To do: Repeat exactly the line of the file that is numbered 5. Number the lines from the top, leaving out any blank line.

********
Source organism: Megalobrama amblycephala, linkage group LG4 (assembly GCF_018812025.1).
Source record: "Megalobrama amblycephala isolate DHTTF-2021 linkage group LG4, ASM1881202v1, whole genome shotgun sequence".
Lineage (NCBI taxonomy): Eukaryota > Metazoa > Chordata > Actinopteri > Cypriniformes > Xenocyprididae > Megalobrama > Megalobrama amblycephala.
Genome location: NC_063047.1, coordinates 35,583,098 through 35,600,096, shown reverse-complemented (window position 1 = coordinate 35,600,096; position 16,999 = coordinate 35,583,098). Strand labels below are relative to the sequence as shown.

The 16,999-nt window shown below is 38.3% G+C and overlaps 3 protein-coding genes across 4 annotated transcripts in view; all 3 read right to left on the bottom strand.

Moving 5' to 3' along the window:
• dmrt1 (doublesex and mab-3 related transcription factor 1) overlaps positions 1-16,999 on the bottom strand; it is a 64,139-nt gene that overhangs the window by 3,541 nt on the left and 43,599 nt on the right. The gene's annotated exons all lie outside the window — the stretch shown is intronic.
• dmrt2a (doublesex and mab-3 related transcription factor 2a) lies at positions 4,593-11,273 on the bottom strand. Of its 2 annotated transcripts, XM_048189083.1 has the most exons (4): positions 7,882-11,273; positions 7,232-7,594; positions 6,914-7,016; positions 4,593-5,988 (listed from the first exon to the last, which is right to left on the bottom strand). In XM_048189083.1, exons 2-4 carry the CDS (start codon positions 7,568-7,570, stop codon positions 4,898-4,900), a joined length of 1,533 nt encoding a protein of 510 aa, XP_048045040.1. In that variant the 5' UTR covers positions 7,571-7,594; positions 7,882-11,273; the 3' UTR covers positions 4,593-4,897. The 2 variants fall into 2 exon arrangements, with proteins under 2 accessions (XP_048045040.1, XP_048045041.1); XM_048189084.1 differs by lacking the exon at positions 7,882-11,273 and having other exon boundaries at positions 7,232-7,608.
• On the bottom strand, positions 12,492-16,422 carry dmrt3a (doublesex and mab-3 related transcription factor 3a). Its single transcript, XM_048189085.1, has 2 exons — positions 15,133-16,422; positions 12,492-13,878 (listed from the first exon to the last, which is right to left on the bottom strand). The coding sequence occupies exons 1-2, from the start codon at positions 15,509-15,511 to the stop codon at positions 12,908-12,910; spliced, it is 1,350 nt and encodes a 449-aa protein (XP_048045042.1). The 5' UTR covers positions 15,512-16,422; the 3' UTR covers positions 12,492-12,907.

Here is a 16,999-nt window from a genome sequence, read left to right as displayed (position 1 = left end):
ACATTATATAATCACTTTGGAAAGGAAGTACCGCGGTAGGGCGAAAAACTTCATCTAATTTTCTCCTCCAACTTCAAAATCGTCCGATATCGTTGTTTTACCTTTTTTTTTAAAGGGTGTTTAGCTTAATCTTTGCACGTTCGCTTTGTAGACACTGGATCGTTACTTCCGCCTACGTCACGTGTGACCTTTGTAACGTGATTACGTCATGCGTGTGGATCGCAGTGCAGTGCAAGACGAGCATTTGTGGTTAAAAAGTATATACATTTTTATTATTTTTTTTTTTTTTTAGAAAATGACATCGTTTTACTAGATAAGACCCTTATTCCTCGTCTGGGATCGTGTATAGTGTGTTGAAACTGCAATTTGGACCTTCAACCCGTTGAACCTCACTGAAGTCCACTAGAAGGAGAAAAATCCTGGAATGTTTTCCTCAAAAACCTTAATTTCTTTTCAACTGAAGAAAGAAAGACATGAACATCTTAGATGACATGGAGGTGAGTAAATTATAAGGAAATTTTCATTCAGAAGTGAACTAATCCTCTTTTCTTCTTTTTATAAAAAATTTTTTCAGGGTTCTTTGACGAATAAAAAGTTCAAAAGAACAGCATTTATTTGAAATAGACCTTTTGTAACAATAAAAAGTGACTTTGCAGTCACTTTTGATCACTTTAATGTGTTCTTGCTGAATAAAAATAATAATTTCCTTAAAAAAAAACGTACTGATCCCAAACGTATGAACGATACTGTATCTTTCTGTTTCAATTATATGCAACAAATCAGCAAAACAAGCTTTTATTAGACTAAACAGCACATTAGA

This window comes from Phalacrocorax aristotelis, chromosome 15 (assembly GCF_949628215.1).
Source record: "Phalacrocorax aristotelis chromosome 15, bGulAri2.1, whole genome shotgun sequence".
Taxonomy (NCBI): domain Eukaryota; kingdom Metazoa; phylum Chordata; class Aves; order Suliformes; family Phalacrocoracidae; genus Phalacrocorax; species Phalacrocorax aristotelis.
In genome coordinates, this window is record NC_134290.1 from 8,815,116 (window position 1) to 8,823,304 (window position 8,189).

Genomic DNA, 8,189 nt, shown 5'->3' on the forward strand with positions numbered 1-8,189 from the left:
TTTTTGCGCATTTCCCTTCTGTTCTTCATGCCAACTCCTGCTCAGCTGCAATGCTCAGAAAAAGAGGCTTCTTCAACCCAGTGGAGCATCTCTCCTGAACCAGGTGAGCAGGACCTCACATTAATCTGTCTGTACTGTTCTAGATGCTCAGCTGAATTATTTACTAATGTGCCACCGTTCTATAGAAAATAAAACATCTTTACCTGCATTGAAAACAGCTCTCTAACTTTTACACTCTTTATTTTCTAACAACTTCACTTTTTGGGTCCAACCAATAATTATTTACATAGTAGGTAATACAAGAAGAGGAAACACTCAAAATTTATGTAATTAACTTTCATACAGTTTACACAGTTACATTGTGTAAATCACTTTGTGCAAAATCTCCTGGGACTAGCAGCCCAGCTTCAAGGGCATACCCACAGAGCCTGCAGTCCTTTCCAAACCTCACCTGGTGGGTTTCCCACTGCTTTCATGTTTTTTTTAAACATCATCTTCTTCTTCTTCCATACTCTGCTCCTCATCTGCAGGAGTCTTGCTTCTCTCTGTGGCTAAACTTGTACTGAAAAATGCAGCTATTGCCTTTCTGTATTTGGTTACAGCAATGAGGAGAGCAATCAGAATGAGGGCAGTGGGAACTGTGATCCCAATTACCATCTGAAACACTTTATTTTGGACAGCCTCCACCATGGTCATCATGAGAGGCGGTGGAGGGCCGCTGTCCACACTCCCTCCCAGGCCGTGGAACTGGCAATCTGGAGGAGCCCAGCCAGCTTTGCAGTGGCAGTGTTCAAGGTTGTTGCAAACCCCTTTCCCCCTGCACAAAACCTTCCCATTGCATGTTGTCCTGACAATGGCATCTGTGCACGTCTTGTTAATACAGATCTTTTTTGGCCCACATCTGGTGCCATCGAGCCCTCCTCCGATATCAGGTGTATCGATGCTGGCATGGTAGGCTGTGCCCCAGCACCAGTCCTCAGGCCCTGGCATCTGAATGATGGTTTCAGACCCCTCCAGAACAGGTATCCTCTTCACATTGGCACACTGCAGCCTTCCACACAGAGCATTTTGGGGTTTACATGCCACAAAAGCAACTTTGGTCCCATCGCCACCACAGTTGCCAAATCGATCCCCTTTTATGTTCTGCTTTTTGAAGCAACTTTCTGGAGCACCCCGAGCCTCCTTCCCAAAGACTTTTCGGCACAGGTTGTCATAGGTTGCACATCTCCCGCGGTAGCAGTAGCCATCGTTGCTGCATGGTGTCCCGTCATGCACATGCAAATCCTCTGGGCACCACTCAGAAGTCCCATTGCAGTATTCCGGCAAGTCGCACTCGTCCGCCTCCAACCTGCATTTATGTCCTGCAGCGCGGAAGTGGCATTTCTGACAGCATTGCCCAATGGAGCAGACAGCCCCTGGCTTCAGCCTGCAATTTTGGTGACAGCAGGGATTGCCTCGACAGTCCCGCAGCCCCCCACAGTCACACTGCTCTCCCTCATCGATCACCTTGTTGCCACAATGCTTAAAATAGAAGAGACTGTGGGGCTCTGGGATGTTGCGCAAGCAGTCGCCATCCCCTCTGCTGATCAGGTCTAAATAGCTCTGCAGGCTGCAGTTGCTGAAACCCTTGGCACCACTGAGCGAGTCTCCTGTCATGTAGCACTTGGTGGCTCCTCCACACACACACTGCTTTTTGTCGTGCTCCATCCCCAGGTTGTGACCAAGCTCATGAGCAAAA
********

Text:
The 16,999-nt window shown below is 38.3% G+C and overlaps 3 protein-coding genes across 4 annotated transcripts in view; all 3 read right to left on the bottom strand.